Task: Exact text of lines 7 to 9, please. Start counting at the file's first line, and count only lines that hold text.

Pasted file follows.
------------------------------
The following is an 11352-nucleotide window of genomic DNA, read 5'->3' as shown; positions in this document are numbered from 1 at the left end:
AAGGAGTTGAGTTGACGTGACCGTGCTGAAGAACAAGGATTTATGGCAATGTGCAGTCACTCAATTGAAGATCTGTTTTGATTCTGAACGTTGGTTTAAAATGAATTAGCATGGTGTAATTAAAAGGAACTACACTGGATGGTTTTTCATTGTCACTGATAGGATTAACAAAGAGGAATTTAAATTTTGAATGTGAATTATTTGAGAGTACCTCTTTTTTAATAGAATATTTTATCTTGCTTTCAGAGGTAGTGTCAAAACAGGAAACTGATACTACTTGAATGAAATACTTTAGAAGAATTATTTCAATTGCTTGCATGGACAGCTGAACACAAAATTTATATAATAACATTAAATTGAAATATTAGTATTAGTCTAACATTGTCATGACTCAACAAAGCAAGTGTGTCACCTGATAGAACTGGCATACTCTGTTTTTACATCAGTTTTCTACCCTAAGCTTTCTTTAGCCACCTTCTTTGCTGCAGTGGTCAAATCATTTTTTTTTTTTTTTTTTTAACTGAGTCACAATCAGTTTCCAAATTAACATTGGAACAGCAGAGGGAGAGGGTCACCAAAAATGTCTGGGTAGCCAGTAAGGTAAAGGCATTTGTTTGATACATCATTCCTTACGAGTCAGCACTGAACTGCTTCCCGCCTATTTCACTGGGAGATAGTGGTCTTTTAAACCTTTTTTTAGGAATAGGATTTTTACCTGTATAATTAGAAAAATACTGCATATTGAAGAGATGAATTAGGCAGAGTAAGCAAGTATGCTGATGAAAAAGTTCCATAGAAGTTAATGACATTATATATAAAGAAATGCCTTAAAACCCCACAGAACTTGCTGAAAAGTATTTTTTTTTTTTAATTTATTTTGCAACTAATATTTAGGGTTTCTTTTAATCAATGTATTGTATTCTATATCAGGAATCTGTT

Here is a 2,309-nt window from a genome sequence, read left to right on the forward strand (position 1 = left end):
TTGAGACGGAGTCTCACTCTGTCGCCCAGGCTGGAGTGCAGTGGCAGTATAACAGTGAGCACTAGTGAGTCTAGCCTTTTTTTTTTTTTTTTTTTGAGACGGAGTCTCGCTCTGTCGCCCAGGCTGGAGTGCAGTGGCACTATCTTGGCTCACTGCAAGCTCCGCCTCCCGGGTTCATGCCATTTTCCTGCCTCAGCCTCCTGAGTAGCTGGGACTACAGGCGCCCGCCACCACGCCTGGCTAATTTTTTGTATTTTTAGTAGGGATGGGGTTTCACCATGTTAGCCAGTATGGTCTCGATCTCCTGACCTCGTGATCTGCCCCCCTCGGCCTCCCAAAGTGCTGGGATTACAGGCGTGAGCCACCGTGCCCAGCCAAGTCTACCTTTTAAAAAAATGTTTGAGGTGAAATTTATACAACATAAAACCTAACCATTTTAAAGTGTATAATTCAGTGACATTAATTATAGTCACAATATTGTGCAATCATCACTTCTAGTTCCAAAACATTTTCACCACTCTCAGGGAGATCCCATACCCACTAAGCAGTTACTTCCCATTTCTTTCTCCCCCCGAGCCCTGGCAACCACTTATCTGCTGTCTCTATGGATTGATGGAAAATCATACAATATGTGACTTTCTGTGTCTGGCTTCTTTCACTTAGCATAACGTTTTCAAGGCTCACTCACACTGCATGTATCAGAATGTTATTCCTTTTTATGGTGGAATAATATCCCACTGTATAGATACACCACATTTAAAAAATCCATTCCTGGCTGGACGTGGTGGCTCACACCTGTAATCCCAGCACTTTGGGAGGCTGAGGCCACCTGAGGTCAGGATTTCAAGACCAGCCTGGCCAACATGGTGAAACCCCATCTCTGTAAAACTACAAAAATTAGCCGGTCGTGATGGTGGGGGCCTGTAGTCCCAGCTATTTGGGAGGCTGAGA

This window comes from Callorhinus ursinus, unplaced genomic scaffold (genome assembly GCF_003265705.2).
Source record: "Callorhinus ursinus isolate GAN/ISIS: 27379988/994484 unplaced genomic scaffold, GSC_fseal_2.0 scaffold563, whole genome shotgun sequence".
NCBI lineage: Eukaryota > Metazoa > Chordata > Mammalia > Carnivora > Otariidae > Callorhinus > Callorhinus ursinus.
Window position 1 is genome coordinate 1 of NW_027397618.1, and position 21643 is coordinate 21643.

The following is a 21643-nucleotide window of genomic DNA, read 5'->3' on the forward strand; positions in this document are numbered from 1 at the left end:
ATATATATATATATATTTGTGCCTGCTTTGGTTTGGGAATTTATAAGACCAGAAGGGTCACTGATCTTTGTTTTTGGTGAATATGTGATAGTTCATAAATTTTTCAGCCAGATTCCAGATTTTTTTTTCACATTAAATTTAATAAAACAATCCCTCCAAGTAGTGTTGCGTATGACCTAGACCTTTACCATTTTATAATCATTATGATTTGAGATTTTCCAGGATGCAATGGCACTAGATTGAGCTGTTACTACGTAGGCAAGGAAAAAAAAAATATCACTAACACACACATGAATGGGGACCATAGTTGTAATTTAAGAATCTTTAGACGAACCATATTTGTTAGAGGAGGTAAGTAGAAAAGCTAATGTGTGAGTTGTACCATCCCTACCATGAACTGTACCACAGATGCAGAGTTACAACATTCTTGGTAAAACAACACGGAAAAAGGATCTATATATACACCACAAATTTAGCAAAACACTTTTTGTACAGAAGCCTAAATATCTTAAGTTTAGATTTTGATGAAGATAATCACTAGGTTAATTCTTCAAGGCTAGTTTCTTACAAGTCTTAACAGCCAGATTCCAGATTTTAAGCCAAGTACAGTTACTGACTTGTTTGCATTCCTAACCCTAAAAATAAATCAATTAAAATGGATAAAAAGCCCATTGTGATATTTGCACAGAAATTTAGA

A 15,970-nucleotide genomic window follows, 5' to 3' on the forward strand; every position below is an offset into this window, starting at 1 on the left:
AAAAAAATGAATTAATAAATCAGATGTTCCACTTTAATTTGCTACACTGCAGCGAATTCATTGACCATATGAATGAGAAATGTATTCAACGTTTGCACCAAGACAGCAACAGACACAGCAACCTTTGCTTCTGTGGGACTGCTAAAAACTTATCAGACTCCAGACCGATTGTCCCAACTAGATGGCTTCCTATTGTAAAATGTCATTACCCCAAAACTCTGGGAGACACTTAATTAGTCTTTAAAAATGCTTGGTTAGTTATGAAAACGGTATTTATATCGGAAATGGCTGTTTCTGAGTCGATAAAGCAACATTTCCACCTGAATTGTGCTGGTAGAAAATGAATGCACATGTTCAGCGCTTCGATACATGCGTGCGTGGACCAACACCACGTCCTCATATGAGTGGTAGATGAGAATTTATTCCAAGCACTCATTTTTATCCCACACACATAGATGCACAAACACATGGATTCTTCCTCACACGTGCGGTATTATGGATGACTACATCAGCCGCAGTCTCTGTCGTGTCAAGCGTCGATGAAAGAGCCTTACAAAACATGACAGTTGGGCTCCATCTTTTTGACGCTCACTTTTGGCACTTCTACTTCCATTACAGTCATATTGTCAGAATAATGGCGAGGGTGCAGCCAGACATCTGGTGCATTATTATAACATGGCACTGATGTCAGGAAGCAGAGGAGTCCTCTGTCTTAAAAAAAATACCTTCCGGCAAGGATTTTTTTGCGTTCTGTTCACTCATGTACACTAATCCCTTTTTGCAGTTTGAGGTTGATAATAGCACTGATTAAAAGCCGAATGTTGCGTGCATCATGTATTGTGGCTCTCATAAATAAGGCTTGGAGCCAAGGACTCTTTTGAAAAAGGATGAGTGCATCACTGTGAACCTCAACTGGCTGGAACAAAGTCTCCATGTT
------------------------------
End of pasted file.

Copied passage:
NCBI lineage: Eukaryota > Metazoa > Chordata > Mammalia > Carnivora > Otariidae > Callorhinus > Callorhinus ursinus.
Window position 1 is genome coordinate 1 of NW_027397618.1, and position 21643 is coordinate 21643.

The following is a 21643-nucleotide window of genomic DNA, read 5'->3' on the forward strand; positions in this document are numbered from 1 at the left end: